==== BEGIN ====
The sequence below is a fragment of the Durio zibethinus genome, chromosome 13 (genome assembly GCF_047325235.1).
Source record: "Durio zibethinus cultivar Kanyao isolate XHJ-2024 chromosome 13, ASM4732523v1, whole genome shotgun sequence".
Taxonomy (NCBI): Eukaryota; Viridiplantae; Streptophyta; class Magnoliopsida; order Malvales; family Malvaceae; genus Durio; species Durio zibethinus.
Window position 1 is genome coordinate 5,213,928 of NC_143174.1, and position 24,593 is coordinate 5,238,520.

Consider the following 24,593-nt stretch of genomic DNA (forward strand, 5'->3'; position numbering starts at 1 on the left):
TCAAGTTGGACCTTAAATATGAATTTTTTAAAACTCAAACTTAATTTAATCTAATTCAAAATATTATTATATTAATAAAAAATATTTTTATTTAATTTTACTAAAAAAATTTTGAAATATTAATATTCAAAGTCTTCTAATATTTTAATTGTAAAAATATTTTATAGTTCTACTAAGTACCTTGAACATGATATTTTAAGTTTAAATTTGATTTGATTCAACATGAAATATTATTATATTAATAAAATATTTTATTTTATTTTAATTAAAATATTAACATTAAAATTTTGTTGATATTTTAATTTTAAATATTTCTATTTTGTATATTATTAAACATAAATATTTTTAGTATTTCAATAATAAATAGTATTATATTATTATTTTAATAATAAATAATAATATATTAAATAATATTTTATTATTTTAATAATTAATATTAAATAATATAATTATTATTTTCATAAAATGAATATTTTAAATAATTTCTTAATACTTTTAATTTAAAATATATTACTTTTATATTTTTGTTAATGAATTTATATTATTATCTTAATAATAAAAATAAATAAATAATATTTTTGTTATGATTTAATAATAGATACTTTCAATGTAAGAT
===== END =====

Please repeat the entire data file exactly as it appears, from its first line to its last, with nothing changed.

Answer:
The sequence below is a fragment of the Durio zibethinus genome, chromosome 13 (genome assembly GCF_047325235.1).
Source record: "Durio zibethinus cultivar Kanyao isolate XHJ-2024 chromosome 13, ASM4732523v1, whole genome shotgun sequence".
Taxonomy (NCBI): Eukaryota; Viridiplantae; Streptophyta; class Magnoliopsida; order Malvales; family Malvaceae; genus Durio; species Durio zibethinus.
Window position 1 is genome coordinate 5,213,928 of NC_143174.1, and position 24,593 is coordinate 5,238,520.

Consider the following 24,593-nt stretch of genomic DNA (forward strand, 5'->3'; position numbering starts at 1 on the left):
TCAAGTTGGACCTTAAATATGAATTTTTTAAAACTCAAACTTAATTTAATCTAATTCAAAATATTATTATATTAATAAAAAATATTTTTATTTAATTTTACTAAAAAAATTTTGAAATATTAATATTCAAAGTCTTCTAATATTTTAATTGTAAAAATATTTTATAGTTCTACTAAGTACCTTGAACATGATATTTTAAGTTTAAATTTGATTTGATTCAACATGAAATATTATTATATTAATAAAATATTTTATTTTATTTTAATTAAAATATTAACATTAAAATTTTGTTGATATTTTAATTTTAAATATTTCTATTTTGTATATTATTAAACATAAATATTTTTAGTATTTCAATAATAAATAGTATTATATTATTATTTTAATAATAAATAATAATATATTAAATAATATTTTATTATTTTAATAATTAATATTAAATAATATAATTATTATTTTCATAAAATGAATATTTTAAATAATTTCTTAATACTTTTAATTTAAAATATATTACTTTTATATTTTTGTTAATGAATTTATATTATTATCTTAATAATAAAAATAAATAAATAATATTTTTGTTATGATTTAATAATAGATACTTTCAATGTAAGAT